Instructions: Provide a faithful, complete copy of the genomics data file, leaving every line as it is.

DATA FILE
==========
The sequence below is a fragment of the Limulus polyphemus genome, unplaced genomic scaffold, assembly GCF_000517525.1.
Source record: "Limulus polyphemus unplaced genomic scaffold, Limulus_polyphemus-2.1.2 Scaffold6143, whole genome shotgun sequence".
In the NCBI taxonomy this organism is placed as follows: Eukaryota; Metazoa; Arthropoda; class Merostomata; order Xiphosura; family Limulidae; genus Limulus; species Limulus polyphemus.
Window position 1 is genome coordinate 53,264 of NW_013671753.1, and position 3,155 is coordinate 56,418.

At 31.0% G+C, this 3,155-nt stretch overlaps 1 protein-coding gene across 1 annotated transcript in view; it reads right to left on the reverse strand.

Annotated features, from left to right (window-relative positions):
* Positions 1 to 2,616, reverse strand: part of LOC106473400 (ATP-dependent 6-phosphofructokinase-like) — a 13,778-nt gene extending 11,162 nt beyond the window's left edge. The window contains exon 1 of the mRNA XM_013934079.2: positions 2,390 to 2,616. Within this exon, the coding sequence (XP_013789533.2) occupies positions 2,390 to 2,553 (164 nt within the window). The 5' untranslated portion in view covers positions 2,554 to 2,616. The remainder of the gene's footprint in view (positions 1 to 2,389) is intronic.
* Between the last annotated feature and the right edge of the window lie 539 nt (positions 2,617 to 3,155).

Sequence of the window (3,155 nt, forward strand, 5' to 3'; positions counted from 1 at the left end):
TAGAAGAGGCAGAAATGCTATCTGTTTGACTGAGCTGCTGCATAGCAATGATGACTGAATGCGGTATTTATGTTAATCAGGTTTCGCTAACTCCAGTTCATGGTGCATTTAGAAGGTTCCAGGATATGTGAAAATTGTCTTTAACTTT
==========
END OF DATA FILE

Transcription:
The sequence below is a fragment of the Limulus polyphemus genome, unplaced genomic scaffold, assembly GCF_000517525.1.
Source record: "Limulus polyphemus unplaced genomic scaffold, Limulus_polyphemus-2.1.2 Scaffold6143, whole genome shotgun sequence".
In the NCBI taxonomy this organism is placed as follows: Eukaryota; Metazoa; Arthropoda; class Merostomata; order Xiphosura; family Limulidae; genus Limulus; species Limulus polyphemus.
Window position 1 is genome coordinate 53,264 of NW_013671753.1, and position 3,155 is coordinate 56,418.

At 31.0% G+C, this 3,155-nt stretch overlaps 1 protein-coding gene across 1 annotated transcript in view; it reads right to left on the reverse strand.

Annotated features, from left to right (window-relative positions):
* Positions 1 to 2,616, reverse strand: part of LOC106473400 (ATP-dependent 6-phosphofructokinase-like) — a 13,778-nt gene extending 11,162 nt beyond the window's left edge. The window contains exon 1 of the mRNA XM_013934079.2: positions 2,390 to 2,616. Within this exon, the coding sequence (XP_013789533.2) occupies positions 2,390 to 2,553 (164 nt within the window). The 5' untranslated portion in view covers positions 2,554 to 2,616. The remainder of the gene's footprint in view (positions 1 to 2,389) is intronic.
* Between the last annotated feature and the right edge of the window lie 539 nt (positions 2,617 to 3,155).

Sequence of the window (3,155 nt, forward strand, 5' to 3'; positions counted from 1 at the left end):
TAGAAGAGGCAGAAATGCTATCTGTTTGACTGAGCTGCTGCATAGCAATGATGACTGAATGCGGTATTTATGTTAATCAGGTTTCGCTAACTCCAGTTCATGGTGCATTTAGAAGGTTCCAGGATATGTGAAAATTGTCTTTAACTTT